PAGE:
12 December 2016 | Graeme Davies
A number of factors have coalesced over recent years to drive mergers and acquisitions in the sector, and despite a brief hiatus around the EU referendum, there is little sense that the general momentum is stalling.
A low-growth economy coupled with a low cost of borrowing has increasingly prompted companies to seek growth through acquisition.
We have seen mergers and acquisitions driven by larger firms snapping up expertise in smaller companies and by mid-market companies looking to consolidate their positions and grow through acquisition. And this has, in turn, been driven by a trend towards bigger contracts and strategic partnerships whereby suppliers are becoming more deeply embedded within clients and offering more services under one agreement. Mid-market players also need the scale to stay competitive as wages costs rise, and other players have had to branch out into new areas with private sector clients as public sector growth remains relatively thin.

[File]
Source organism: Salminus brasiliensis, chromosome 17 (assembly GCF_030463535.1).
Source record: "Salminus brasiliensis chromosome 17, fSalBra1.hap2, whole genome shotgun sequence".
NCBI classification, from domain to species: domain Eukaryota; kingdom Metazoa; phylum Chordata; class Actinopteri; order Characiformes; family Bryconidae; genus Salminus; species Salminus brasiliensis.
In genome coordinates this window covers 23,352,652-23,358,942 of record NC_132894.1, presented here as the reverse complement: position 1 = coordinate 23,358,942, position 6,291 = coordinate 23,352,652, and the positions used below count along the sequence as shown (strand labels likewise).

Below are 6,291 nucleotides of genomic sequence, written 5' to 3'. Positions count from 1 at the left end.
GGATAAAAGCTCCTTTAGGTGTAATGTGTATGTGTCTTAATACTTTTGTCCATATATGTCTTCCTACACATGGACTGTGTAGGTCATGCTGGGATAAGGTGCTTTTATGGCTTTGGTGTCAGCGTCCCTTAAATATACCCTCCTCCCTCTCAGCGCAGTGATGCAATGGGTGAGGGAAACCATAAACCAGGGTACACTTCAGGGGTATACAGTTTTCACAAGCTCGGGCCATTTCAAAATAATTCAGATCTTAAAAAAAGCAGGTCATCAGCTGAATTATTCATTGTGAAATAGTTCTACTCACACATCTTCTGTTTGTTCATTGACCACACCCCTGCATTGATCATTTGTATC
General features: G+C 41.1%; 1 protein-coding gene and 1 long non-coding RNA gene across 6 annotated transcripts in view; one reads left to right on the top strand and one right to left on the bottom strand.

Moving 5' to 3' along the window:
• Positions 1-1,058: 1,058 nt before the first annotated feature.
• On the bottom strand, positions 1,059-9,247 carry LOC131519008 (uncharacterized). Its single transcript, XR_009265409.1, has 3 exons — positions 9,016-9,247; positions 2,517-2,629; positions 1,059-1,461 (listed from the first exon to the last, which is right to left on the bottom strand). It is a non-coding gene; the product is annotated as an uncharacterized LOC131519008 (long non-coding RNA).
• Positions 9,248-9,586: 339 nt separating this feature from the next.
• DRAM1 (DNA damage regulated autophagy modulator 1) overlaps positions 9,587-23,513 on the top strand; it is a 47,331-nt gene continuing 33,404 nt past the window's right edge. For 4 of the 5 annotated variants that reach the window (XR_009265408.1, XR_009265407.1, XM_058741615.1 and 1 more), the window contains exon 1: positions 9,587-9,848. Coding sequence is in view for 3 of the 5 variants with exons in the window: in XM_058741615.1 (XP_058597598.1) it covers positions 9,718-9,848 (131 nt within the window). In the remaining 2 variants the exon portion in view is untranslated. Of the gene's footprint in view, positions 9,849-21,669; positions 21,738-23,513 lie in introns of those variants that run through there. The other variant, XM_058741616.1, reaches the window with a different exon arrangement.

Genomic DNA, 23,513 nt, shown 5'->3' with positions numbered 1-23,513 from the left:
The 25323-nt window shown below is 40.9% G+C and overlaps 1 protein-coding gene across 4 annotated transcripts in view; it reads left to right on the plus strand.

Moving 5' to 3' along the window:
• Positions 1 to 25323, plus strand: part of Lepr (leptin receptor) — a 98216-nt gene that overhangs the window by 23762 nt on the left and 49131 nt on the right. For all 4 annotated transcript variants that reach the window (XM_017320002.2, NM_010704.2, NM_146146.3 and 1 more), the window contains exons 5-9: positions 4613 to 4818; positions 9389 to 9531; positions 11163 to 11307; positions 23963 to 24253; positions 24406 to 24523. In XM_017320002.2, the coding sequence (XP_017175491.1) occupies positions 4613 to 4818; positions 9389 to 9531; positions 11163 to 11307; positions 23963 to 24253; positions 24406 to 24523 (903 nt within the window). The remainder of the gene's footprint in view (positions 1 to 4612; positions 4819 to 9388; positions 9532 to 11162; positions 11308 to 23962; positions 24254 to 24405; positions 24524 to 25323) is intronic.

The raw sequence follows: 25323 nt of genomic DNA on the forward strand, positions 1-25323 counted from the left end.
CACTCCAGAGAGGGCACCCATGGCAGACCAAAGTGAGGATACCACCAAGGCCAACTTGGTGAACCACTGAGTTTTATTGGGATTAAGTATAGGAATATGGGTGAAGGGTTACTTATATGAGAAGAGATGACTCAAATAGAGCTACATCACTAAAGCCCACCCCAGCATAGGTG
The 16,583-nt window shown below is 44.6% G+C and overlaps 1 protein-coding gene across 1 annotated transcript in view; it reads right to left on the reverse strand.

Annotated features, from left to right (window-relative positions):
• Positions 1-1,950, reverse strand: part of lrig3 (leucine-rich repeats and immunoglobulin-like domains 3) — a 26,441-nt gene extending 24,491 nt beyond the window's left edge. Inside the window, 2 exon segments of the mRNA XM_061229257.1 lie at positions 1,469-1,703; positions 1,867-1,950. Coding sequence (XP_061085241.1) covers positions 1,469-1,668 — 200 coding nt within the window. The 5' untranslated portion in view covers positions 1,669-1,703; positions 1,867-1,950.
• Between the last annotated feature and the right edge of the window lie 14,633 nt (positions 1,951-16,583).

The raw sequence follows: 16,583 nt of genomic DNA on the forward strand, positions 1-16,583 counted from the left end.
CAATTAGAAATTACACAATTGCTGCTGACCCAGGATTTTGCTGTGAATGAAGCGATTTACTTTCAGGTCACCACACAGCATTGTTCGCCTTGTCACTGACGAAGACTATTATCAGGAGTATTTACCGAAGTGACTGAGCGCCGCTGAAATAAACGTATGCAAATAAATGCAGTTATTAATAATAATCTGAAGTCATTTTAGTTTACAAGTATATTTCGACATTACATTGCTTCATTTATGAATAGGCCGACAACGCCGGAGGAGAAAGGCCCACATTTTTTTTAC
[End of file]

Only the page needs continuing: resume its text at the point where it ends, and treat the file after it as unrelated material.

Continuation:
A prime example of a firm driving its presence in a sector is Servest, which recently bought Catering Academy. This helped push its catering services business turnover to about £100 million, from a standing start in 2013, and management plans to double this through both organic growth and acquisitions.
Statistics from accountants BDO show that there were 278 transactions in the FM sector between the start of 2014 and March 2016 with a steady upward growth in the number of transactions each quarter during that period and hard FM services accounting for around three-quarters of all deals. The ebb and flow of business growth cycles is also illustrated by the fact that around one-fifth of deals in 2015 were management buyouts, often prompted as companies slim down or withdraw from certain sectors.
But the wider trend is of companies looking to bulk up to protect and grow market positions as end markets get more complex and competitive. Despite the hiatus around the referendum, the ensuing steady economic picture and a nod to potentially increased government spending in the UK as well as a weak pound has added an extra dimension in the form of foreign buyers looking to grab a piece of the action. But history warns us that growth by acquisition alone can often come unstuck.
Graeme Davies writes for Investors Chronicle